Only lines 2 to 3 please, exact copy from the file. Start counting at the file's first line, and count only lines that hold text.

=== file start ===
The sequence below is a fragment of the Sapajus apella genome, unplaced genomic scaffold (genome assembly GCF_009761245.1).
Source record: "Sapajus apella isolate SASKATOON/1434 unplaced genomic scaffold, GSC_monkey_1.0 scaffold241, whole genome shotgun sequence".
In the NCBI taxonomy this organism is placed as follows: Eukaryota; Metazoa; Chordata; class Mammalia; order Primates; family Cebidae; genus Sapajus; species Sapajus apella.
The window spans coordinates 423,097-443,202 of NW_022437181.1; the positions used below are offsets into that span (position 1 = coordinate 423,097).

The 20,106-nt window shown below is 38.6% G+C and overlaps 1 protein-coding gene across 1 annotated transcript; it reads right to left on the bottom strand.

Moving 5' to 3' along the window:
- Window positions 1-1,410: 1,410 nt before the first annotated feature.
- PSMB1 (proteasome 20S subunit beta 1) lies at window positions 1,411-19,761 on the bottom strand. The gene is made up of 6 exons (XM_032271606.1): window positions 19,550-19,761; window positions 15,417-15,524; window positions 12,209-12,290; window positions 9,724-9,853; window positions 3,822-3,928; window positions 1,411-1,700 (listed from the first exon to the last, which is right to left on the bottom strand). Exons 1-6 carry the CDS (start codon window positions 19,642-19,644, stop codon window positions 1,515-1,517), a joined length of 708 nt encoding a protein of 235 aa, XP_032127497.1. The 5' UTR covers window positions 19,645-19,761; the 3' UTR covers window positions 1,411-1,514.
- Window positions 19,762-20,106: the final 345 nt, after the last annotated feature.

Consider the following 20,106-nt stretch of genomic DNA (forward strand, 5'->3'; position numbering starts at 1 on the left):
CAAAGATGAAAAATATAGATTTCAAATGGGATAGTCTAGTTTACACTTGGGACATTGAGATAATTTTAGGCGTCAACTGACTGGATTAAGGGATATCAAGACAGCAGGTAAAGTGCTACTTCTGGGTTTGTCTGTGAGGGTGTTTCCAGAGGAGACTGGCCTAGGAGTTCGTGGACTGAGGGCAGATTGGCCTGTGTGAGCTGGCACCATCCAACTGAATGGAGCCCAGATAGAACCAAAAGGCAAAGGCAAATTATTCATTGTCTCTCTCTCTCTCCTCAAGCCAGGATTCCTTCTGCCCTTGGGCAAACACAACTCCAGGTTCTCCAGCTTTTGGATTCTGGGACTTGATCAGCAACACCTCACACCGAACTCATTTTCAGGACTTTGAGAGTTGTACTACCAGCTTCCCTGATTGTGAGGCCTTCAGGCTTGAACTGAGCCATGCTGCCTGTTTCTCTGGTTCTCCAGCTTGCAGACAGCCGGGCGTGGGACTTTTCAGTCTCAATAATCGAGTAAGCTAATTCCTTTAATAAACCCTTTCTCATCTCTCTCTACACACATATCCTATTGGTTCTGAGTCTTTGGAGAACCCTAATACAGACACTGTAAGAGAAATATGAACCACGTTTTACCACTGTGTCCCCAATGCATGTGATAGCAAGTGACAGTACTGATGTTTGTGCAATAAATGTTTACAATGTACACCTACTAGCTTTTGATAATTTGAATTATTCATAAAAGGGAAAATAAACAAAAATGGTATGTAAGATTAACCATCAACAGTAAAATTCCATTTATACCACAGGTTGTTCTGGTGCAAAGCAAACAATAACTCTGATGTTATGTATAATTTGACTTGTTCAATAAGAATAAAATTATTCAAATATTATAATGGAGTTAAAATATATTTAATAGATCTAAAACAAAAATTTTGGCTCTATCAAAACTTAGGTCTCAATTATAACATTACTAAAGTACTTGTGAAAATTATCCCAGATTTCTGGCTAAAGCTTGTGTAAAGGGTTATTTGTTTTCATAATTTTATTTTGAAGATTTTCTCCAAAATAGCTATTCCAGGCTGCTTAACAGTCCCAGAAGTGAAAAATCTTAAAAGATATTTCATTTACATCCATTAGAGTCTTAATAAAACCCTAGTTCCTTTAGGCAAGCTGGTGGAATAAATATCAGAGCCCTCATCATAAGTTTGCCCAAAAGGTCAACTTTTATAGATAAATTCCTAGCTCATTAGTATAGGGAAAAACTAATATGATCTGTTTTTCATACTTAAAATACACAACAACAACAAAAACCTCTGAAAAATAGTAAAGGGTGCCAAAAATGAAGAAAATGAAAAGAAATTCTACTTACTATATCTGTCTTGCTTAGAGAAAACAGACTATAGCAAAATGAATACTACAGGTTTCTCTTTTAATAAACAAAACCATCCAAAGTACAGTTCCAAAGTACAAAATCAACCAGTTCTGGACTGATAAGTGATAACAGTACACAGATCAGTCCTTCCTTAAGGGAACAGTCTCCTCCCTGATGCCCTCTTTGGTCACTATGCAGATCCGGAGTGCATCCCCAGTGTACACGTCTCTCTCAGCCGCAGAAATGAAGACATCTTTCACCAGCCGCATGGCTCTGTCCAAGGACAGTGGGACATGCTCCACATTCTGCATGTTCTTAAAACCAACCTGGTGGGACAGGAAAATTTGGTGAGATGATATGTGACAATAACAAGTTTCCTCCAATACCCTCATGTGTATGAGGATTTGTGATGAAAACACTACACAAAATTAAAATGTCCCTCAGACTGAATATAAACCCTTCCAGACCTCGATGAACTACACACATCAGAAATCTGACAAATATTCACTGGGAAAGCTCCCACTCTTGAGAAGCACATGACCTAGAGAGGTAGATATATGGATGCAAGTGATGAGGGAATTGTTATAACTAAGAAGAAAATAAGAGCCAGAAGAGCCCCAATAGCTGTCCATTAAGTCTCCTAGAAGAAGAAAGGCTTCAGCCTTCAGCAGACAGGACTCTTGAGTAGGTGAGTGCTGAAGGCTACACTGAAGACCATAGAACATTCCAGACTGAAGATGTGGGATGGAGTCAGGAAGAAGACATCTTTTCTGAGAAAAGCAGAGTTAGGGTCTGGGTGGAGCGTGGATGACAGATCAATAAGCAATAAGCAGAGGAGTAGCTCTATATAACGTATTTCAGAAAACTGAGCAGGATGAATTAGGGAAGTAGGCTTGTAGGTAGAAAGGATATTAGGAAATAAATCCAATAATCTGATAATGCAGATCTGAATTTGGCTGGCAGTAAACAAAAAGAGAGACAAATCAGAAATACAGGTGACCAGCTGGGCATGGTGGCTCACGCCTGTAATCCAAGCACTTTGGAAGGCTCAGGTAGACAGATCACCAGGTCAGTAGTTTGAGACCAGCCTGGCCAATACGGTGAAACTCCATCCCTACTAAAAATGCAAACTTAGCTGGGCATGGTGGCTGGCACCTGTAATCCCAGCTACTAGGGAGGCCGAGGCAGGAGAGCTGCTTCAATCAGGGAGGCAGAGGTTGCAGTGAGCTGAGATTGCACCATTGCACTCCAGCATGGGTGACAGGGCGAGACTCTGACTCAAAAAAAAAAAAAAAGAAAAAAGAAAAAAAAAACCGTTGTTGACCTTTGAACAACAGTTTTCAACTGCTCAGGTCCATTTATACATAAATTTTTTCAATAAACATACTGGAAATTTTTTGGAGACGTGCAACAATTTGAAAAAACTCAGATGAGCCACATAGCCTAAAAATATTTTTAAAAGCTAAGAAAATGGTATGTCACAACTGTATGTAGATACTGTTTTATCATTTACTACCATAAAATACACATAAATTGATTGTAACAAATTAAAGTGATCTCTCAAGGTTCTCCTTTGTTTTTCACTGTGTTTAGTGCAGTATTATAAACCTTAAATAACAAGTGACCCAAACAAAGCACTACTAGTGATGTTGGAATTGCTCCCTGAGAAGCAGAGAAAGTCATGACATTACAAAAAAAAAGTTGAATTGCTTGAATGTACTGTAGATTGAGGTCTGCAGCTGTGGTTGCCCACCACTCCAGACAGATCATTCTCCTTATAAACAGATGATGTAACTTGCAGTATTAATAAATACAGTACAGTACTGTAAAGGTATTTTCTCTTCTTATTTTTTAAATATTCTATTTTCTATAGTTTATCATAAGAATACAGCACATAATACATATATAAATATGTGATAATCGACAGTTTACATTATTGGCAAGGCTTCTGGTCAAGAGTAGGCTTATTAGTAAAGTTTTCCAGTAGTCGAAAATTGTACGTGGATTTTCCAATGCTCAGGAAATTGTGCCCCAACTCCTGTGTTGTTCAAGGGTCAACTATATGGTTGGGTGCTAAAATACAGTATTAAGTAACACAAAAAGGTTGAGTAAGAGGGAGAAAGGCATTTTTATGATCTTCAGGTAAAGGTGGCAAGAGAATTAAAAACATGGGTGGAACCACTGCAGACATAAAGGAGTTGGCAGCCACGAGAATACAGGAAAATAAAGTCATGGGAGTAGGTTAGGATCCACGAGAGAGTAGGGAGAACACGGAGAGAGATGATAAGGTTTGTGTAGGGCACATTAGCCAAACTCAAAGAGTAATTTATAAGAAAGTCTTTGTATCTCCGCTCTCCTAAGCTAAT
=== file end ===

Source record: "Sapajus apella isolate SASKATOON/1434 unplaced genomic scaffold, GSC_monkey_1.0 scaffold241, whole genome shotgun sequence".
In the NCBI taxonomy this organism is placed as follows: Eukaryota; Metazoa; Chordata; class Mammalia; order Primates; family Cebidae; genus Sapajus; species Sapajus apella.